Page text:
by Selina Alko, illustrated by Sean Qualls and Selina Alko
Grades 1- 5
Arthur Levine Books, 2015
Society of Illustrators Original Art Show 2015 * NAIBA Carla Cohen Free Speech Award 2015 * Kirkus Reviews Best Book of 2015 * Book Links 2015 Lasting Connection * A New York Public Library Notable Book for Reading and Sharing
Author-illustrator, husband-wife duo Selina Alko and Sean Qualls collaborate to present this celebratory portrait of a bi-racial family in The Case for Loving: The Fight for Interracial Marriage. Through intimate, simple language readers follow the courtship of Richard Loving, a white man, and Mildred “String Bean” Jeter, a woman of African American and Cherokee descent.
The two fall in love, but according to Virginia law in 1958 interracial marriage is illegal, so they exchange vows in D.C. Soon after the newlyweds return home, the police raid their bedroom in the night and arrest them both. “Tell the court I love my wife, and that it’s just unfair that I can’t live with her in Virginia,” Richard told his lawyers.
Their legal battle rose all the way to the U.S. Supreme Court, after which Richard and Mildred returned to Central Point, having won the right for themselves and other interracial couples to marry. This book gives young readers the opportunity to reflect upon racial justice, self-identity, and ways in which historical narratives shift over time. A mixed medium of paint and collage contrasts bold, stark images of injustice against whimsical, uplifting panels that leave no doubt about it: love will prevail.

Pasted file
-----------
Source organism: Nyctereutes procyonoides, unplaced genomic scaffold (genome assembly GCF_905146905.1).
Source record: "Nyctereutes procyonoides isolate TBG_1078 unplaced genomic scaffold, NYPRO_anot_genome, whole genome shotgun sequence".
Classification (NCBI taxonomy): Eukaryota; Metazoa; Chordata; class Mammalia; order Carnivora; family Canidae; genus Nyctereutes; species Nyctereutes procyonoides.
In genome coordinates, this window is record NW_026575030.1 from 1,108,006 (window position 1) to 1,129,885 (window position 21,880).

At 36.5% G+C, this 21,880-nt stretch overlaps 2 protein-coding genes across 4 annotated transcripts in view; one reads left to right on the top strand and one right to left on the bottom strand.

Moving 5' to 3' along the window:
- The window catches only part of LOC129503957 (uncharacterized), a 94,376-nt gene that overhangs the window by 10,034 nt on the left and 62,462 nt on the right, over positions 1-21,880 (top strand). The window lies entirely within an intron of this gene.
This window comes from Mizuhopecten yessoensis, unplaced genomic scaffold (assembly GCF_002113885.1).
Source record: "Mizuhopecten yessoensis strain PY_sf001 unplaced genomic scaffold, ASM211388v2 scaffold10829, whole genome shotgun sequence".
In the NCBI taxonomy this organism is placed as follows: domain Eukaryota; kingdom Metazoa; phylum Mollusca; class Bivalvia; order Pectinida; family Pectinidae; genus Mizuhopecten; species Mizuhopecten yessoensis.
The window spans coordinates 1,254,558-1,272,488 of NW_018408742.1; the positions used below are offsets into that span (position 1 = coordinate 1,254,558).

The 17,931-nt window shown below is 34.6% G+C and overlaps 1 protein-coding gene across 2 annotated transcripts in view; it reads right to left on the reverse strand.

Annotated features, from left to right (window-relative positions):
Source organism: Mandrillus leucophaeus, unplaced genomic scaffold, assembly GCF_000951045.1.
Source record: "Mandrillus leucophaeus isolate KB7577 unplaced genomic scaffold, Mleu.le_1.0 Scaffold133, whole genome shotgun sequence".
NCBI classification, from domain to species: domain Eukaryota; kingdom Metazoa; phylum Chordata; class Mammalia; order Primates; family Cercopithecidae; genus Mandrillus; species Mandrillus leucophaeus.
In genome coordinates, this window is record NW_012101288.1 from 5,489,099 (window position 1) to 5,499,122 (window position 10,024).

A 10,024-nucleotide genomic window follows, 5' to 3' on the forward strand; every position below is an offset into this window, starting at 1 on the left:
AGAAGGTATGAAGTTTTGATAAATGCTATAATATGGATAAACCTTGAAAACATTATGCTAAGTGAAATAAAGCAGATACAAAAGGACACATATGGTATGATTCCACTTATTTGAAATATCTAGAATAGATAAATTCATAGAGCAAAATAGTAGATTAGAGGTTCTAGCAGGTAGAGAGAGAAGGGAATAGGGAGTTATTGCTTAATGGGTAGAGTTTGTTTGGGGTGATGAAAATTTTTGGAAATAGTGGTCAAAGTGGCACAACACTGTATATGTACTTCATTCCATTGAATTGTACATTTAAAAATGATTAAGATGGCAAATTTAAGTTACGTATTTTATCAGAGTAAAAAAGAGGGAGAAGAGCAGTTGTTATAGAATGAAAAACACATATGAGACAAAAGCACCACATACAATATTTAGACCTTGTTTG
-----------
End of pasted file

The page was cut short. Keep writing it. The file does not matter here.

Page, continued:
by Kate Beaton
Arthur A. Levine Books, 2015
Kirkus Best Books of 2015 * Publishers Weekly Best Books of the Year * Children’s Choice Book Award * ALA Notable Children’s Book * E.B. White Read-Aloud Honor
Princess Pinecone is nobody’s frilly, silly princess! She’s bold, ferocious, and ready for battle! She’s all set to lead an army except for one key, missing ingredient: a great battle horse of her own.
When Pinecone’s birthday rolls around, does she get what she wants? Nope! No battle stallion for this little lady, at all. Instead, the tiny princess gets a tiny pony. Is he bold, ferocious, and ready for battle like Pinecone? Hardly. Try cute, fluffy, and prone to farting.
Will the princess learn a lesson in diplomacy from her royal steed? After all, who can resist the allure of a pony?
by Andrea Beaty, illustrated by David Roberts
Abrams Books for Young Readers, 2013
Ages 5-7, Grades K and up
Parent’s Choice Award * Amelia Bloomer Project * ReadBoston Best Read Aloud
Have you ever invented something cool but were too afraid to show anyone? That’s how Rosie Revere feels all the time. Rosie is a creative girl who likes to invent new gadgets for her family and then hide them under her bed. She is too afraid of failing or having people think they are not very good.
One day her great-great aunt, Rosie the Riveter, visits and teaches little Rosie that the only time you fail is when you quit trying something new. Not everything always works the way you want it to at the beginning. You just need to keep trying and fixing and NOT be afraid to show off your inventions.
A great tie-in with Rosie the Riveter history, this book reminds us never to give up on our dreams or things we love.
by Misty Copeland, illustrated by Christopher Myers
G.P. Putnam’s Sons Books for Young Readers, 2014
Ages 5-8, Grades K-3
ISBN: 13: 978-0399166150
2015 Coretta Scott King Illustrator Award * 2015 Ezra Jack Keats Book Award New Writer Honor * NPR Best Book of 2014 * Amazon Best Book of 2014 – Ages 6-8 * Amazon Best Book of the Month, September 2014 * Essence Magazine Best Children’s Book of 2014